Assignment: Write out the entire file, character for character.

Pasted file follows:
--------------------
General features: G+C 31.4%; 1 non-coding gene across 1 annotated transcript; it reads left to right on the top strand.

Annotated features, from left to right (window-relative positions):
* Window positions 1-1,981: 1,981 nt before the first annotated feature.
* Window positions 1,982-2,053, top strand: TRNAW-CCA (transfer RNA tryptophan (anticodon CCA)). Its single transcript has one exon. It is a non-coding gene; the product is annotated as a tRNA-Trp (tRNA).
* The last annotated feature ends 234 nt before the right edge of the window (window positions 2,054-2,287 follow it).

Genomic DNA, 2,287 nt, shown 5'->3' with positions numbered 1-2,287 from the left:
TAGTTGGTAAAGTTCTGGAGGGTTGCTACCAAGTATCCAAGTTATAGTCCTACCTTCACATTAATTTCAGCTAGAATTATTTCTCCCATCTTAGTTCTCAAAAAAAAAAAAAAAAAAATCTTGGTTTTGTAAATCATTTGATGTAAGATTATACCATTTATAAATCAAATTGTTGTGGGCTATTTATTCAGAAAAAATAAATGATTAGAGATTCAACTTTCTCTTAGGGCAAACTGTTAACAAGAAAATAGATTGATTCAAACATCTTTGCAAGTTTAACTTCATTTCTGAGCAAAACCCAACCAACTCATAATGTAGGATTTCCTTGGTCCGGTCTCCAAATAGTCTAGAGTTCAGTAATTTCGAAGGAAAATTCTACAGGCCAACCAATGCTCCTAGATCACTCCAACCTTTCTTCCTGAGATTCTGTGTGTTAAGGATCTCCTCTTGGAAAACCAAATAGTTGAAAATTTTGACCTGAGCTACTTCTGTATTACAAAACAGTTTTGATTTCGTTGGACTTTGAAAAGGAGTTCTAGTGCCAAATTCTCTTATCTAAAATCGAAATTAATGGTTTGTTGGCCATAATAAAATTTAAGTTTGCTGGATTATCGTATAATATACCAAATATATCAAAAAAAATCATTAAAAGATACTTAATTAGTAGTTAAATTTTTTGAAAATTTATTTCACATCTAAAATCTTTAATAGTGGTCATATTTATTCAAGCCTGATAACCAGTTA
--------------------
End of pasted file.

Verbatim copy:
General features: G+C 31.4%; 1 non-coding gene across 1 annotated transcript; it reads left to right on the top strand.

Annotated features, from left to right (window-relative positions):
* Window positions 1-1,981: 1,981 nt before the first annotated feature.
* Window positions 1,982-2,053, top strand: TRNAW-CCA (transfer RNA tryptophan (anticodon CCA)). Its single transcript has one exon. It is a non-coding gene; the product is annotated as a tRNA-Trp (tRNA).
* The last annotated feature ends 234 nt before the right edge of the window (window positions 2,054-2,287 follow it).

Genomic DNA, 2,287 nt, shown 5'->3' with positions numbered 1-2,287 from the left:
TAGTTGGTAAAGTTCTGGAGGGTTGCTACCAAGTATCCAAGTTATAGTCCTACCTTCACATTAATTTCAGCTAGAATTATTTCTCCCATCTTAGTTCTCAAAAAAAAAAAAAAAAAAATCTTGGTTTTGTAAATCATTTGATGTAAGATTATACCATTTATAAATCAAATTGTTGTGGGCTATTTATTCAGAAAAAATAAATGATTAGAGATTCAACTTTCTCTTAGGGCAAACTGTTAACAAGAAAATAGATTGATTCAAACATCTTTGCAAGTTTAACTTCATTTCTGAGCAAAACCCAACCAACTCATAATGTAGGATTTCCTTGGTCCGGTCTCCAAATAGTCTAGAGTTCAGTAATTTCGAAGGAAAATTCTACAGGCCAACCAATGCTCCTAGATCACTCCAACCTTTCTTCCTGAGATTCTGTGTGTTAAGGATCTCCTCTTGGAAAACCAAATAGTTGAAAATTTTGACCTGAGCTACTTCTGTATTACAAAACAGTTTTGATTTCGTTGGACTTTGAAAAGGAGTTCTAGTGCCAAATTCTCTTATCTAAAATCGAAATTAATGGTTTGTTGGCCATAATAAAATTTAAGTTTGCTGGATTATCGTATAATATACCAAATATATCAAAAAAAATCATTAAAAGATACTTAATTAGTAGTTAAATTTTTTGAAAATTTATTTCACATCTAAAATCTTTAATAGTGGTCATATTTATTCAAGCCTGATAACCAGTTA